By tracking down a quote on Pinterest, I came across C.S. Lewis’s essay “On Three Ways of Writing For Children” (full text online here). Though I don’t write specifically for children, I like to think that my fantasy novels would appeal to (and be appropriate for) some young people. After all, I can’t be the only child who was reading Jules Verne by age 10 and searching for other stories of the fantastic.

The essay becomes most interesting to me when Lewis addresses the question of what kinds of stories are worth reading as children. Since he wrote children’s fantasy — not because he set out to write for children, but “because a children’s story is [sometimes] the best art-form for something you have to say” — he spends much of the essay defending fairy tales.

If I have allowed the fantastic type of children’s story to run away with this discussion, that is because it is the kind I know and love best, not because I wish to condemn any other. But the patrons of the other kinds very frequently want to condemn it. About once every hundred years some wiseacre gets up and tries to banish the fairy tale. Perhaps I had better say a few words in its defence, as reading for children.

Just as when Lewis was writing (in 1952), modern parents have been banning classic fairy tales. Hansel and Gretle and Little Red Riding Hood are not read because they are “too scary,” but there are other reasons as well. More than 50% of parents wouldn’t “read their kids Cinderella because the heroine spends her days doing housework. Many felt that this theme of female domesticity didn’t send a good message.” The politically incorrect word “dwarves” disqualifies Snow White from polite society. Rapunzel’s kidnapping and imprisonment is “too dark” a theme (actually, it is darker than they think– in the Grimms version she’s not actually kidnapped. Her father gives her to a witch to save his own life).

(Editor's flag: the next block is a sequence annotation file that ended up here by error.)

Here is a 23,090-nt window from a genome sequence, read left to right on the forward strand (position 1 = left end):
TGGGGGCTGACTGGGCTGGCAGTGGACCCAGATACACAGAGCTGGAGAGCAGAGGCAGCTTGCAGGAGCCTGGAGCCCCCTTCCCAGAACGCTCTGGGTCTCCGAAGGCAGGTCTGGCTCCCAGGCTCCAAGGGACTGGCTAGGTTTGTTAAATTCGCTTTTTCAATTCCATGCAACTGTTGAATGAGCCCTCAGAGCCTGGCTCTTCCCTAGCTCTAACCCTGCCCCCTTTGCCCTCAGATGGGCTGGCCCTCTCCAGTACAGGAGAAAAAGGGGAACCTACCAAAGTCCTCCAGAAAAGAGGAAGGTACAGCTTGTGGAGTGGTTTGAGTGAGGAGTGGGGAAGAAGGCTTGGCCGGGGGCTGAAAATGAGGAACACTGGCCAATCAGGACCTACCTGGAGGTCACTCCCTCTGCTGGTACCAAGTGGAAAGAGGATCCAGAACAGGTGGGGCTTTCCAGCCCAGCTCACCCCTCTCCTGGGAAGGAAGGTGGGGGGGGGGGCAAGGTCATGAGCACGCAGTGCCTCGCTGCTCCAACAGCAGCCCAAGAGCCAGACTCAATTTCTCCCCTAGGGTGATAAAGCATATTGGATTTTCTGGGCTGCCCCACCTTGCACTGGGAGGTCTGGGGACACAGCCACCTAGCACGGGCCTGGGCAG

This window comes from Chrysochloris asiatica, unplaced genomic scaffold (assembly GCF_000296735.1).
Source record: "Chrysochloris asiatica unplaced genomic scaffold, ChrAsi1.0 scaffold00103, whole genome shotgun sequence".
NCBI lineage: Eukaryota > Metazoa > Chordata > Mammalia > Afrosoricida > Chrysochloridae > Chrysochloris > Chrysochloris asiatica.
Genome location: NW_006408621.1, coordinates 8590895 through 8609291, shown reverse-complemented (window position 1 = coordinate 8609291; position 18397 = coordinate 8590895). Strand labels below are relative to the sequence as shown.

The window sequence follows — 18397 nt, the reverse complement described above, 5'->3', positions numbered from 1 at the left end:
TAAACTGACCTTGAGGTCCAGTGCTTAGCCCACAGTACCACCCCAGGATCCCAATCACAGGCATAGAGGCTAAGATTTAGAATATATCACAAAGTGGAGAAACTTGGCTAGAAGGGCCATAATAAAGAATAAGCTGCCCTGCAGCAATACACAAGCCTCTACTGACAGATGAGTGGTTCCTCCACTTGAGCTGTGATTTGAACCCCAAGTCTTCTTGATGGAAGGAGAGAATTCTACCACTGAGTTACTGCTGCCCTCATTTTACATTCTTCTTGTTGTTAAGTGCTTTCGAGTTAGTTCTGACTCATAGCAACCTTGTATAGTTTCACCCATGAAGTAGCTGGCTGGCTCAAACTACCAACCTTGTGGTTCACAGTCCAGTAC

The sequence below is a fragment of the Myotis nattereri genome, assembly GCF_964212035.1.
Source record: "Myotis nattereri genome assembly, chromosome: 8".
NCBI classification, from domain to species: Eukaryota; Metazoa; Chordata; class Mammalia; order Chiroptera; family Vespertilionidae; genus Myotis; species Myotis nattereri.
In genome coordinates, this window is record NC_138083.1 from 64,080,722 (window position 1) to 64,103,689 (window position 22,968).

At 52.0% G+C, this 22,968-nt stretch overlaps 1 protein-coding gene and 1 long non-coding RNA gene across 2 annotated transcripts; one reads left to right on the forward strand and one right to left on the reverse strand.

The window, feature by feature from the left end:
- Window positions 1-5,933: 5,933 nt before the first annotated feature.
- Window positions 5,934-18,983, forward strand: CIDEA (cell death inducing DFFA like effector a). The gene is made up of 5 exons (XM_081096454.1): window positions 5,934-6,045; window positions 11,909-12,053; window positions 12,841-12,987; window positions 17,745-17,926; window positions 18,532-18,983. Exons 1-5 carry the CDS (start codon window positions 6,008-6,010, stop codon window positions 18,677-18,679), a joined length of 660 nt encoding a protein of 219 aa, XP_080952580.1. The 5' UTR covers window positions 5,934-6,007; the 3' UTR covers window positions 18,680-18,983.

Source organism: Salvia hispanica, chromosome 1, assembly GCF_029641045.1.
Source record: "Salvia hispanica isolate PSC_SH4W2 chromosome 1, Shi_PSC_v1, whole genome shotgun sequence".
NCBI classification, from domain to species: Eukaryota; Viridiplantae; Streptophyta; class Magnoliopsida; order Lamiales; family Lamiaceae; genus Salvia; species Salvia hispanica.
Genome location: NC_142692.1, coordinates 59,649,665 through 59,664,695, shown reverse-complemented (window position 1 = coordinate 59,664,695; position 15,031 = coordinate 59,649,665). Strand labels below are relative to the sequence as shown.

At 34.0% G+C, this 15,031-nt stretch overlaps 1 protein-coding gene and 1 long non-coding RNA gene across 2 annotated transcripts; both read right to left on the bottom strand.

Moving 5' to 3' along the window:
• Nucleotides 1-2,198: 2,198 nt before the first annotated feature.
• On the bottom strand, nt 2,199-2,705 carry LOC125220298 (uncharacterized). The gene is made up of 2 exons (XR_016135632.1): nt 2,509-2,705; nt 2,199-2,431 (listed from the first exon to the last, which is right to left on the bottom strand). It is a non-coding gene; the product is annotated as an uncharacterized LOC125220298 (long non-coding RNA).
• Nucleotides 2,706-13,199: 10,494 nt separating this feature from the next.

Whether or not to read fairy tales (and which ones to read) to children is a choice that will vary from parent to parent and also depends on the child. There are plenty of fairy tales I wouldn’t read to a very young or sensitive child (like The Little Mermaid, where she is in agony the entire time she has legs and dies at the end). But on the whole, I tend to agree with Lewis when he said,

Since it is so likely that they will meet cruel enemies, let them at least have heard of brave knights and heroic courage. Otherwise you are making their destiny not brighter but darker. Nor do most of us find that violence and bloodshed, in a story, produce any haunting dread in the minds of children. As far as that goes, I side impenitently with the human race against the modern reformer. Let there be wicked kings and beheadings, battles and dungeons, giants and dragons, and let villains be soundly killed at the end the book. Nothing will persuade me that this causes an ordinary child any kind or degree of fear beyond what it wants, and needs, to feel. …

It would be nice if no little boy in bed, hearing, or thinking he hears, a sound, were ever at all frightened. But if he is going to be frightened, I think it better that he should think of giants and dragons than merely of burglars. And I think St George, or any bright champion in armour, is a better comfort than the idea of the police.

As a child who was deeply afraid of things that go bump in the night, I can wholeheartedly support Lewis’s claim that a “bright champion in armour” is a far better comforter than the police. And if my mind had not been filled with fairy tales, fantasy, and knights in shining armor I would never have dreamed up Jamen and Karielle or Bryant and Aelis (who now live in my in-progress and finished novels) or invented Ves’endlara.

Which fairy tales would you read, or not read to children? As an adult, do you enjoy reading fairy tales?